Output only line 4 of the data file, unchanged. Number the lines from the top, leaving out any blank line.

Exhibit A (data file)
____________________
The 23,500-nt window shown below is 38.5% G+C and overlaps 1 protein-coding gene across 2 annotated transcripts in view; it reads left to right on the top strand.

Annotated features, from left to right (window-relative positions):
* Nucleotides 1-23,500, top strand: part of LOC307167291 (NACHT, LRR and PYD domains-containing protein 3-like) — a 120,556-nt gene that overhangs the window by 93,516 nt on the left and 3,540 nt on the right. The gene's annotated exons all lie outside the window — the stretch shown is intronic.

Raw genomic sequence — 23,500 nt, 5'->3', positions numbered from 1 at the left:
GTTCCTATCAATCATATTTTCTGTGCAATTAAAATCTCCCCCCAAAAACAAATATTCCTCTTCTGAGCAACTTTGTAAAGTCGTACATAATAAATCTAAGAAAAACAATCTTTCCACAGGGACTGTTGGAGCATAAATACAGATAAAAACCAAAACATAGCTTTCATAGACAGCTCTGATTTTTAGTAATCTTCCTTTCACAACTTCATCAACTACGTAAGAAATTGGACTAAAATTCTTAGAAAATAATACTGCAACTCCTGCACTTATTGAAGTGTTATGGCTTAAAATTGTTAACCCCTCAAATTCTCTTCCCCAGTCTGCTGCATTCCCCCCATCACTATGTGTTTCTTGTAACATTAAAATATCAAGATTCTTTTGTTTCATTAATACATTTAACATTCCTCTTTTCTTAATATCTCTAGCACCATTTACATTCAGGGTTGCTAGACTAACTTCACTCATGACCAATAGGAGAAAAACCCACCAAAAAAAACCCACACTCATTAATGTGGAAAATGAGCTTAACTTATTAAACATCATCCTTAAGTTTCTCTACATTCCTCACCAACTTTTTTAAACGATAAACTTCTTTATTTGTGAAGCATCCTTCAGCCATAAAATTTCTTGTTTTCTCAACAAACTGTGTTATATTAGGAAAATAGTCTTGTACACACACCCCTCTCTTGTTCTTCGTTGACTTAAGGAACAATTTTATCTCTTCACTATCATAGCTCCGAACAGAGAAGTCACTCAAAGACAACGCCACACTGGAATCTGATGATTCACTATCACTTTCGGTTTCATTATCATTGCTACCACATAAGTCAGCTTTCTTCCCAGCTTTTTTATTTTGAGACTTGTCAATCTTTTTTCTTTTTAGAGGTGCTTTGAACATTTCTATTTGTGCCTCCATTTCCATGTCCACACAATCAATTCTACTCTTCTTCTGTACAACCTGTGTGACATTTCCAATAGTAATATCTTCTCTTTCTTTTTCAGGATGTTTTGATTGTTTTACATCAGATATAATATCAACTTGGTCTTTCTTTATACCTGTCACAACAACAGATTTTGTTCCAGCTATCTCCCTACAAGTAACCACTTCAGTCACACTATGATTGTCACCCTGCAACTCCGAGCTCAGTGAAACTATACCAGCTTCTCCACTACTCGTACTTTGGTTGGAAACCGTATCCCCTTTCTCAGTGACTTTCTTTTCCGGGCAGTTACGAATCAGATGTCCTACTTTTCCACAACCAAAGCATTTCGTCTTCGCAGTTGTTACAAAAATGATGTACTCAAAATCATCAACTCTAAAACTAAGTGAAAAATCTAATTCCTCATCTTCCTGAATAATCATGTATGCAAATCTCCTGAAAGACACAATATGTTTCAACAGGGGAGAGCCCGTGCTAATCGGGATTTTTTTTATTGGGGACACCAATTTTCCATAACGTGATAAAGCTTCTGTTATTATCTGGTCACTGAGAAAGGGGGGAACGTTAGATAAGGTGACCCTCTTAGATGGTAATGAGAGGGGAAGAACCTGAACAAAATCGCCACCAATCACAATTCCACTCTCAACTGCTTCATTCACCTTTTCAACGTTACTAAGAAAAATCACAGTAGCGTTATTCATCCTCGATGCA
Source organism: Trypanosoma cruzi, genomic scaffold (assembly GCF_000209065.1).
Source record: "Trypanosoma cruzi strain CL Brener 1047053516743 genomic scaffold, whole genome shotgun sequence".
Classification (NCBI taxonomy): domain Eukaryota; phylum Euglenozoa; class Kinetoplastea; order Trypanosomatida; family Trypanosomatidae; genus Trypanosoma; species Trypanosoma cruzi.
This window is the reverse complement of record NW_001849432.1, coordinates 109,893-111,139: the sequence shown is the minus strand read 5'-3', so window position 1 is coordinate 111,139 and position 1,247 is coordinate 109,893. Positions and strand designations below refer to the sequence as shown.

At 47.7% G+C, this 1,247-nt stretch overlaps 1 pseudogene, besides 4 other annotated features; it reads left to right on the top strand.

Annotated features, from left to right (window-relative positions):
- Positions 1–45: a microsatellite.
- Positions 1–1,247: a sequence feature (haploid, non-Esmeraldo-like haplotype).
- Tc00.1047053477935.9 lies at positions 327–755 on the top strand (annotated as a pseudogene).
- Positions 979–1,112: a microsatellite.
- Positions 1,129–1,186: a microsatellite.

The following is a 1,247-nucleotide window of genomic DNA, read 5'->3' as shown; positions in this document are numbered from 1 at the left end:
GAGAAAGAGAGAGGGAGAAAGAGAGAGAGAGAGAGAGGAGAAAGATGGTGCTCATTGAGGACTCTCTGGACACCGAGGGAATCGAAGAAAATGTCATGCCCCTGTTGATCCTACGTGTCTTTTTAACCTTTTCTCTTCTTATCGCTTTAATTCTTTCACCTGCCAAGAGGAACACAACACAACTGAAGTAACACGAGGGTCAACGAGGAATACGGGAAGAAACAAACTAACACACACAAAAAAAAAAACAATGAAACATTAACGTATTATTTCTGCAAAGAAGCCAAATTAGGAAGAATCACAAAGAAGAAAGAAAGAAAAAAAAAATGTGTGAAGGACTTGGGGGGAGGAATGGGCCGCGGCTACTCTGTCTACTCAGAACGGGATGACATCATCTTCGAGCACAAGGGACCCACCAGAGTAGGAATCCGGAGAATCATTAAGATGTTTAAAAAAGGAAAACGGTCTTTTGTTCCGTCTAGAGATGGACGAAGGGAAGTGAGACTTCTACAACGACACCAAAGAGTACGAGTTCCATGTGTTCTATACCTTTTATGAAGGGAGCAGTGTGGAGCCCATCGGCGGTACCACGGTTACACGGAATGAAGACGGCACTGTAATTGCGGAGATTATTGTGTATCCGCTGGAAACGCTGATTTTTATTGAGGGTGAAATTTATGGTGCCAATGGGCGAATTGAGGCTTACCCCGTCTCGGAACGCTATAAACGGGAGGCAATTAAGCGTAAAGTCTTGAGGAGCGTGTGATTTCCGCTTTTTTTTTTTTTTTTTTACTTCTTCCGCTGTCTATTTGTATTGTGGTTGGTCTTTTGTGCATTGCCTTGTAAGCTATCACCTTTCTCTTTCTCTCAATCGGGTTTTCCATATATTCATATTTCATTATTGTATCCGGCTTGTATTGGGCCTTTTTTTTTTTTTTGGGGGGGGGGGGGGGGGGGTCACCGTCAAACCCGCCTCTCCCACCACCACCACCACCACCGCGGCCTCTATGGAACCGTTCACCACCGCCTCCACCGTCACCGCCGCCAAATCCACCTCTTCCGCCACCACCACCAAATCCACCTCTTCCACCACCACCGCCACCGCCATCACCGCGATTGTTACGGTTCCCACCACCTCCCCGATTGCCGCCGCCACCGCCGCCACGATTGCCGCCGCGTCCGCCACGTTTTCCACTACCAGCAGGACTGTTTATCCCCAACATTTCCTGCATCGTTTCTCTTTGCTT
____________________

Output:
Raw genomic sequence — 23,500 nt, 5'->3', positions numbered from 1 at the left: